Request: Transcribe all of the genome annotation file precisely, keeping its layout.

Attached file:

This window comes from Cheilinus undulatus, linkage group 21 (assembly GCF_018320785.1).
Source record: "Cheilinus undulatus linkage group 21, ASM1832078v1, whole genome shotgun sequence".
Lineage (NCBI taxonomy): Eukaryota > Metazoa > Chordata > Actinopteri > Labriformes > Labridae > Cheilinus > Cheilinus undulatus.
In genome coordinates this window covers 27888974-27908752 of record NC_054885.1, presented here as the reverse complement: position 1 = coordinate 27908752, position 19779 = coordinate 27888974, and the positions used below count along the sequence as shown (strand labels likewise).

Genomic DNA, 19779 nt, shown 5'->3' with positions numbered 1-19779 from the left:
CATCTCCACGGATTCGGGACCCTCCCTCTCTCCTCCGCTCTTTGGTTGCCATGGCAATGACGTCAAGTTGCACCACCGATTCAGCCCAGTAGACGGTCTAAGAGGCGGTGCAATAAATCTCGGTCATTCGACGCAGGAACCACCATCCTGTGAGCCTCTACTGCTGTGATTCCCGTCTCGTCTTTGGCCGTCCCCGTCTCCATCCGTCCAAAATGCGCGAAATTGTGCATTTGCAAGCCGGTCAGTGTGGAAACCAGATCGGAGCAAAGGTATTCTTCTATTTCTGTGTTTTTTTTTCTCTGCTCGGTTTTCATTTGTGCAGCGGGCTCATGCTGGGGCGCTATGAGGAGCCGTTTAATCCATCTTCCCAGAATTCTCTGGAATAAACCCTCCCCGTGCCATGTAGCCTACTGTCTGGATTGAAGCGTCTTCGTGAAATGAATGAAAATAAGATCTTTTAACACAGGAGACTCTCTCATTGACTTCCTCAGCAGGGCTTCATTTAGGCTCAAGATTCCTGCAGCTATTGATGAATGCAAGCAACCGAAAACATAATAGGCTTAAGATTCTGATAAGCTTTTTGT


This window comes from Cheilinus undulatus, linkage group 21 (assembly GCF_018320785.1).
Source record: "Cheilinus undulatus linkage group 21, ASM1832078v1, whole genome shotgun sequence".
Lineage (NCBI taxonomy): Eukaryota > Metazoa > Chordata > Actinopteri > Labriformes > Labridae > Cheilinus > Cheilinus undulatus.
In genome coordinates this window covers 27888974-27908752 of record NC_054885.1, presented here as the reverse complement: position 1 = coordinate 27908752, position 19779 = coordinate 27888974, and the positions used below count along the sequence as shown (strand labels likewise).

Genomic DNA, 19779 nt, shown 5'->3' with positions numbered 1-19779 from the left:
CATCTCCACGGATTCGGGACCCTCCCTCTCTCCTCCGCTCTTTGGTTGCCATGGCAATGACGTCAAGTTGCACCACCGATTCAGCCCAGTAGACGGTCTAAGAGGCGGTGCAATAAATCTCGGTCATTCGACGCAGGAACCACCATCCTGTGAGCCTCTACTGCTGTGATTCCCGTCTCGTCTTTGGCCGTCCCCGTCTCCATCCGTCCAAAATGCGCGAAATTGTGCATTTGCAAGCCGGTCAGTGTGGAAACCAGATCGGAGCAAAGGTATTCTTCTATTTCTGTGTTTTTTTTTCTCTGCTCGGTTTTCATTTGTGCAGCGGGCTCATGCTGGGGCGCTATGAGGAGCCGTTTAATCCATCTTCCCAGAATTCTCTGGAATAAACCCTCCCCGTGCCATGTAGCCTACTGTCTGGATTGAAGCGTCTTCGTGAAATGAATGAAAATAAGATCTTTTAACACAGGAGACTCTCTCATTGACTTCCTCAGCAGGGCTTCATTTAGGCTCAAGATTCCTGCAGCTATTGATGAATGCAAGCAACCGAAAACATAATAGGCTTAAGATTCTGATAAGCTTTTTGT